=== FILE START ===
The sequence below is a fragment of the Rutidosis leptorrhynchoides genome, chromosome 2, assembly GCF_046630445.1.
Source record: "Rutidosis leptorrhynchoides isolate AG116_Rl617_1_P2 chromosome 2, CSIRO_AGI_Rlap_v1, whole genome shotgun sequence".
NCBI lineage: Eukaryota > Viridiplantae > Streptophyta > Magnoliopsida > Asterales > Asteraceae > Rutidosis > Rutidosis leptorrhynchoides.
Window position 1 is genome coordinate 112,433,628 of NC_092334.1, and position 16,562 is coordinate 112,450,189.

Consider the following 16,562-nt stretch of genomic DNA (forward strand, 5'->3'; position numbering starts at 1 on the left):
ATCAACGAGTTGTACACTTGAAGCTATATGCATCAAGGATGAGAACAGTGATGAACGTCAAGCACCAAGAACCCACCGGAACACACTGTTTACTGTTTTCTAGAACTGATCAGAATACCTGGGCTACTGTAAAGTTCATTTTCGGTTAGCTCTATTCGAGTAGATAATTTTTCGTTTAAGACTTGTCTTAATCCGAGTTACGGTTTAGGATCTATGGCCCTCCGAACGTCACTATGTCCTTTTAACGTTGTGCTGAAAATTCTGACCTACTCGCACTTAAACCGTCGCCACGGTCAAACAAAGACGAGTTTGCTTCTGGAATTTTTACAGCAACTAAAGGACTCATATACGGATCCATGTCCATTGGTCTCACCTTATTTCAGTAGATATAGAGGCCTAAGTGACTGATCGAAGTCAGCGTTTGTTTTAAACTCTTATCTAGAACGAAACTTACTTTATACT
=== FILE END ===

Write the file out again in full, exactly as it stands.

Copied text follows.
The sequence below is a fragment of the Rutidosis leptorrhynchoides genome, chromosome 2, assembly GCF_046630445.1.
Source record: "Rutidosis leptorrhynchoides isolate AG116_Rl617_1_P2 chromosome 2, CSIRO_AGI_Rlap_v1, whole genome shotgun sequence".
NCBI lineage: Eukaryota > Viridiplantae > Streptophyta > Magnoliopsida > Asterales > Asteraceae > Rutidosis > Rutidosis leptorrhynchoides.
Window position 1 is genome coordinate 112,433,628 of NC_092334.1, and position 16,562 is coordinate 112,450,189.

Consider the following 16,562-nt stretch of genomic DNA (forward strand, 5'->3'; position numbering starts at 1 on the left):
ATCAACGAGTTGTACACTTGAAGCTATATGCATCAAGGATGAGAACAGTGATGAACGTCAAGCACCAAGAACCCACCGGAACACACTGTTTACTGTTTTCTAGAACTGATCAGAATACCTGGGCTACTGTAAAGTTCATTTTCGGTTAGCTCTATTCGAGTAGATAATTTTTCGTTTAAGACTTGTCTTAATCCGAGTTACGGTTTAGGATCTATGGCCCTCCGAACGTCACTATGTCCTTTTAACGTTGTGCTGAAAATTCTGACCTACTCGCACTTAAACCGTCGCCACGGTCAAACAAAGACGAGTTTGCTTCTGGAATTTTTACAGCAACTAAAGGACTCATATACGGATCCATGTCCATTGGTCTCACCTTATTTCAGTAGATATAGAGGCCTAAGTGACTGATCGAAGTCAGCGTTTGTTTTAAACTCTTATCTAGAACGAAACTTACTTTATACT